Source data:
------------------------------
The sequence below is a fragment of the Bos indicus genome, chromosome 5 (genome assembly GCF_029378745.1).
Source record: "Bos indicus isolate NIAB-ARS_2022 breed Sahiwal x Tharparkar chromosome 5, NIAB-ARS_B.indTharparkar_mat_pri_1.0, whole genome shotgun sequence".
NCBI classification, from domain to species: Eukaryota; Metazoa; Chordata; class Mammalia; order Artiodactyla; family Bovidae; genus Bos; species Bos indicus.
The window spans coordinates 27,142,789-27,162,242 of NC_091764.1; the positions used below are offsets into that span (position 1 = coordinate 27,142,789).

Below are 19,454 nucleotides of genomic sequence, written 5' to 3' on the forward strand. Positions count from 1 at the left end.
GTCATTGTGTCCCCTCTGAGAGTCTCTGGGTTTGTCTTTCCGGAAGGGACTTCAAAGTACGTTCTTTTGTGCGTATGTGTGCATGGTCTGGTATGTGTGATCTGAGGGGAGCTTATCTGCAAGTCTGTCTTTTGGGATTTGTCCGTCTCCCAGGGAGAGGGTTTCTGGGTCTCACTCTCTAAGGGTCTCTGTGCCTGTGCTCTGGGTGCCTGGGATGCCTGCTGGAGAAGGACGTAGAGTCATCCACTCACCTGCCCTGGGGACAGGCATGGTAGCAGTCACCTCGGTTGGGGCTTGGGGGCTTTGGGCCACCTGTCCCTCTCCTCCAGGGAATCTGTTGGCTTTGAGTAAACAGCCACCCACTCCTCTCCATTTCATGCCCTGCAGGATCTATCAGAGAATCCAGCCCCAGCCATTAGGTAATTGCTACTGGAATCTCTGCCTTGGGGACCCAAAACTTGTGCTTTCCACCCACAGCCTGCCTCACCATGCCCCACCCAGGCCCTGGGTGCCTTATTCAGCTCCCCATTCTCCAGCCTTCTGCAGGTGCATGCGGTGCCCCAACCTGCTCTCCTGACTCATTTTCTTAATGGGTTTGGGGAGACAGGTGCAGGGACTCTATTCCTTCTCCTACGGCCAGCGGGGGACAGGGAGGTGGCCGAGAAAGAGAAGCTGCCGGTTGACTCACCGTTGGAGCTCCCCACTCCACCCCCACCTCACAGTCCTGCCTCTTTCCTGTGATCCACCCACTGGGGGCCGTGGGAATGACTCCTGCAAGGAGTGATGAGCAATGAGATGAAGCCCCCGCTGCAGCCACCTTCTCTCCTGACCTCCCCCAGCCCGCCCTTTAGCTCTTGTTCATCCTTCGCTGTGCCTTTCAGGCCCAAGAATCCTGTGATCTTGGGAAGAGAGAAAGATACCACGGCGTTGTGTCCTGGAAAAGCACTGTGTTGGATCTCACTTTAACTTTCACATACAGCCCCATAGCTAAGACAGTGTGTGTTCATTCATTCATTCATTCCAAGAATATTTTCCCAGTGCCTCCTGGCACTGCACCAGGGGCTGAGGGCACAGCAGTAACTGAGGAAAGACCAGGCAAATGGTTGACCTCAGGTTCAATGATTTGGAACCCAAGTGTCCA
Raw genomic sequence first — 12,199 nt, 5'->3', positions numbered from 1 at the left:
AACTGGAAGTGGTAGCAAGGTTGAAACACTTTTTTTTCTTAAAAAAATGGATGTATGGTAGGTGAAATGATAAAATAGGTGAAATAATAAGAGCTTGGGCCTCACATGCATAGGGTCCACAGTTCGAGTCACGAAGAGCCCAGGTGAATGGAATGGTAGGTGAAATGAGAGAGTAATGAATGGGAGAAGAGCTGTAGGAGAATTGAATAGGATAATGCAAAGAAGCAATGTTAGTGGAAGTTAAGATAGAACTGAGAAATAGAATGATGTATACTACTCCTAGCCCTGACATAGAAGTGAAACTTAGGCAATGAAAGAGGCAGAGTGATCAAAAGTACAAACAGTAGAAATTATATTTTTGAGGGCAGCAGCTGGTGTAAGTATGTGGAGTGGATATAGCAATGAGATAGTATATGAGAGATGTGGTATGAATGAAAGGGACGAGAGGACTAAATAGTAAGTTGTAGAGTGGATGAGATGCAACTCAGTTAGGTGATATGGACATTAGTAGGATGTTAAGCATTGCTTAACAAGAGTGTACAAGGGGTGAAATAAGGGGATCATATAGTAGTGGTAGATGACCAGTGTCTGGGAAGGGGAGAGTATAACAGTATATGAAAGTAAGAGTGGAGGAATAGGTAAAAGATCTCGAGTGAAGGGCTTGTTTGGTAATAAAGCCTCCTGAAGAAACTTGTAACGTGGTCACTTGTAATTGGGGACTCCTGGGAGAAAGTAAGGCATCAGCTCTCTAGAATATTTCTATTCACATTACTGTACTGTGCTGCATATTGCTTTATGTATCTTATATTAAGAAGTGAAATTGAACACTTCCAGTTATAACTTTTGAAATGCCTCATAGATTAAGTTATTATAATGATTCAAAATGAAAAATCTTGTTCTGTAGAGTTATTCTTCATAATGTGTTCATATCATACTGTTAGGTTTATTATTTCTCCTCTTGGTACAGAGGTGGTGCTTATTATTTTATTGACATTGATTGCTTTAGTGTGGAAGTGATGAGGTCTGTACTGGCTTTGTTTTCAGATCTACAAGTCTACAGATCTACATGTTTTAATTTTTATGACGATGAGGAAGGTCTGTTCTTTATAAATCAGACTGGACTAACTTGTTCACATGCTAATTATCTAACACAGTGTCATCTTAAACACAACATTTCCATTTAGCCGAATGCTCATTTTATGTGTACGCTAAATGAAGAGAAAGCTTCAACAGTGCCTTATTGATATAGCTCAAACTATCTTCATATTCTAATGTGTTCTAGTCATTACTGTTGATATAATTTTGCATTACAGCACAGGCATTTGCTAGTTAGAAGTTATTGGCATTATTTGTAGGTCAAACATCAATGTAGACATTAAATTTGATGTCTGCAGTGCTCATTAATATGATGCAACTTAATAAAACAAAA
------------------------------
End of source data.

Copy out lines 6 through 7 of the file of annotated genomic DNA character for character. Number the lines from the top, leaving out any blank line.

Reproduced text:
GTCATTGTGTCCCCTCTGAGAGTCTCTGGGTTTGTCTTTCCGGAAGGGACTTCAAAGTACGTTCTTTTGTGCGTATGTGTGCATGGTCTGGTATGTGTGATCTGAGGGGAGCTTATCTGCAAGTCTGTCTTTTGGGATTTGTCCGTCTCCCAGGGAGAGGGTTTCTGGGTCTCACTCTCTAAGGGTCTCTGTGCCTGTGCTCTGGGTGCCTGGGATGCCTGCTGGAGAAGGACGTAGAGTCATCCACTCACCTGCCCTGGGGACAGGCATGGTAGCAGTCACCTCGGTTGGGGCTTGGGGGCTTTGGGCCACCTGTCCCTCTCCTCCAGGGAATCTGTTGGCTTTGAGTAAACAGCCACCCACTCCTCTCCATTTCATGCCCTGCAGGATCTATCAGAGAATCCAGCCCCAGCCATTAGGTAATTGCTACTGGAATCTCTGCCTTGGGGACCCAAAACTTGTGCTTTCCACCCACAGCCTGCCTCACCATGCCCCACCCAGGCCCTGGGTGCCTTATTCAGCTCCCCATTCTCCAGCCTTCTGCAGGTGCATGCGGTGCCCCAACCTGCTCTCCTGACTCATTTTCTTAATGGGTTTGGGGAGACAGGTGCAGGGACTCTATTCCTTCTCCTACGGCCAGCGGGGGACAGGGAGGTGGCCGAGAAAGAGAAGCTGCCGGTTGACTCACCGTTGGAGCTCCCCACTCCACCCCCACCTCACAGTCCTGCCTCTTTCCTGTGATCCACCCACTGGGGGCCGTGGGAATGACTCCTGCAAGGAGTGATGAGCAATGAGATGAAGCCCCCGCTGCAGCCACCTTCTCTCCTGACCTCCCCCAGCCCGCCCTTTAGCTCTTGTTCATCCTTCGCTGTGCCTTTCAGGCCCAAGAATCCTGTGATCTTGGGAAGAGAGAAAGATACCACGGCGTTGTGTCCTGGAAAAGCACTGTGTTGGATCTCACTTTAACTTTCACATACAGCCCCATAGCTAAGACAGTGTGTGTTCATTCATTCATTCATTCCAAGAATATTTTCCCAGTGCCTCCTGGCACTGCACCAGGGGCTGAGGGCACAGCAGTAACTGAGGAAAGACCAGGCAAATGGTTGACCTCAGGTTCAATGATTTGGAACCCAAGTGTCCA
Raw genomic sequence first — 12,199 nt, 5'->3', positions numbered from 1 at the left: